By Sam Louie
The following blog was originally published in SamLouieMFT.com and is republished in AsAmNews with permission of the author.
As an Asian American therapist with a multi-cultural focus, I can attest that an ethnic person’s identity can be mired in self-hatred and self-loathing during the process of integrating into mainstream American society.
In therapeutic circles there’s a process known as the Minority Identity Development Model. The first phase is one called the “Pre-Encounter Stage” where a minority member devalues himself, his ethnicity (i.e. culture, customs, the way he/she looks) in comparison to the accepted, mainstream culture. In the U.S., minorities may think the country or region they live in is anti-minority or non-minority and may act or behave in ways to be more “American” as a means to fit in.
The complexities related to Elliot Rodger’s mental health is vast and speculative but from his writings it’s clear it hinges on three prongs: race, class, and gender. Mainstream media has expounded on the class and the male entitlement issues of Rodger’s life but very little is mentioned on the racial component and its impact on one’s mental health.
If anything, it seems race is the last subject the media want to address. While his Asian background didn’t directly lead to his carnage, according to his manifesto it was clearly one of the contributing challenges he faced as someone who struggled with his mixed Chinese heritage as early as nine years old.
“On top of this was the feeling that I was different because I am of mixed race. I am half White, half Asian, and this made me different from the normal fully-white kids that I was trying to fit in with…my first act was to ask my parents to allow me to bleach my hair blonde. I always envied and admired blonde-haired people, they always seemed so much more beautiful.”
Rodger’s desire to fit into mainstream society and be accepted as a minority during this vulnerable stage can not be understated or ignored (like it currently is by the media). He was looking for acceptance from numerous sources: blonde women, his father, and peers but felt rejected or “not good enough” without the acknowledgment that one the biggest rejections he was grappling was his rejection of self.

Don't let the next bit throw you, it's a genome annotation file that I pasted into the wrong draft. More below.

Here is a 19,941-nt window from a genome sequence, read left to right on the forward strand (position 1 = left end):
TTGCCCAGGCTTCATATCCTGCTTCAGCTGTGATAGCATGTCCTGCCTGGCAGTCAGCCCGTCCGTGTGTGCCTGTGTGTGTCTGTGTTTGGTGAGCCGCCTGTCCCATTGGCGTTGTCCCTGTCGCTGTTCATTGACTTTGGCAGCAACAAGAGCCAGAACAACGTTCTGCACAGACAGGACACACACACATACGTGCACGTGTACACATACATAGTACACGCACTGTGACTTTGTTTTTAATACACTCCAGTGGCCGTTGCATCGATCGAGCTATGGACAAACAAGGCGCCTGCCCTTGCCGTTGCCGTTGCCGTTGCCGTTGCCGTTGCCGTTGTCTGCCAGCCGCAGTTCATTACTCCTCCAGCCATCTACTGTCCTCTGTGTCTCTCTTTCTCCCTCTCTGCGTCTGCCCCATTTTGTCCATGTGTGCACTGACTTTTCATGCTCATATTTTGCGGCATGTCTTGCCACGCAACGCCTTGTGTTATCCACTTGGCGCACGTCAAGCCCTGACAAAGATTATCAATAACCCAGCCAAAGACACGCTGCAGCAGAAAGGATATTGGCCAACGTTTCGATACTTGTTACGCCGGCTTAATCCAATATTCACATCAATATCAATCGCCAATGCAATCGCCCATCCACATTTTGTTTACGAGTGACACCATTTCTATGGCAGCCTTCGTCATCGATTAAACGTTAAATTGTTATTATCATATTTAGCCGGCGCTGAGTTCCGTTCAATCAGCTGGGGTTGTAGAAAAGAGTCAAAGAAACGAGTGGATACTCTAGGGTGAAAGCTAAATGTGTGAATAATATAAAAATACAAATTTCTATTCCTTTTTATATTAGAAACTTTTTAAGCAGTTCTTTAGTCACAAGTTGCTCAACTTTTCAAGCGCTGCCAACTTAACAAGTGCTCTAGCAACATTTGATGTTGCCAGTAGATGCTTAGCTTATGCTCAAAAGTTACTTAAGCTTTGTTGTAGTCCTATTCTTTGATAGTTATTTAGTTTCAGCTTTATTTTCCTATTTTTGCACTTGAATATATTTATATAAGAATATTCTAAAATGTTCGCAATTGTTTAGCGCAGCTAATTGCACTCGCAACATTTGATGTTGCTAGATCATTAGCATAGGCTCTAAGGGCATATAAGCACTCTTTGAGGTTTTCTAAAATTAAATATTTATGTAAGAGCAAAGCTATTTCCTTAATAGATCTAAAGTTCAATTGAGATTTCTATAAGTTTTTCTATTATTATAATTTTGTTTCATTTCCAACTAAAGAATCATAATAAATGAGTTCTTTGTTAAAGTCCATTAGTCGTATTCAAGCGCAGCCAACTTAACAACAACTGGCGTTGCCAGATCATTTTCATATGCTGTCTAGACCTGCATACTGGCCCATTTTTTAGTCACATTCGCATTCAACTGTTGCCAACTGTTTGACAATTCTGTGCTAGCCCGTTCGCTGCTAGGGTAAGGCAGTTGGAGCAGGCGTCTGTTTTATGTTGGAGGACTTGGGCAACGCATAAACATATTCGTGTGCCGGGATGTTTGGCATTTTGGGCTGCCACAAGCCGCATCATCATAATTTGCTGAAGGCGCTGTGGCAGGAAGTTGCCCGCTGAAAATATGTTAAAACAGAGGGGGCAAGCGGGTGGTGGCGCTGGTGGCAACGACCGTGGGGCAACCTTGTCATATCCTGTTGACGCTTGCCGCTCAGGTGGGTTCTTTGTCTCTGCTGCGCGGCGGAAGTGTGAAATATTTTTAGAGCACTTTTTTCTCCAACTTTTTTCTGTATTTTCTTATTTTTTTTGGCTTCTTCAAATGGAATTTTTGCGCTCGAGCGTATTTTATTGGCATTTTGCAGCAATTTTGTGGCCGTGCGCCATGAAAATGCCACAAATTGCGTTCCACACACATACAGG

His struggle while ostensibly looking like a young man plagued with a number of mental health issues should not be relegated to that classification alone. Instead, we as a society need to understand Rodger was a young man who was stuck in a process where he was not able to integrate his ethnic Chinese side with his Caucasian side. His writing of his ethnic self-hatred is evident even if it’s cloaked by his veiled attempt to bolster himself with his grandiosity (itself a defense mechanism).
“I came across this Asian guy who was talking to a white girl. The sight of that filled me with rage. I always felt as if white girls thought less of me because I was half-Asian, but then I see this white girl at the party talking to a full-blooded Asian. I never had that kind of attention from a white girl! And white girls are the only girls I’m attracted to, especially the blondes. How could an ugly Asian attract the attention of a white girl, while a beautiful Eurasian like myself never had any attention from them?
This is why his race matters. Because we as Asian-Americans hurt knowing he was never able to get to the second phase of the minority identity development known as the “Encounter Stage” where an ethnic minority learns to see himself as valuable, loved, and cherished not in spite of his culture but because of it. In other words, minorities in this stage learn to embrace their heritage despite the surrounding that may convey contrary messages.
This explanation isn’t to simplify Elliot Rodger’s malicious actions, rather it’s to shed light and understanding to the public that race matters.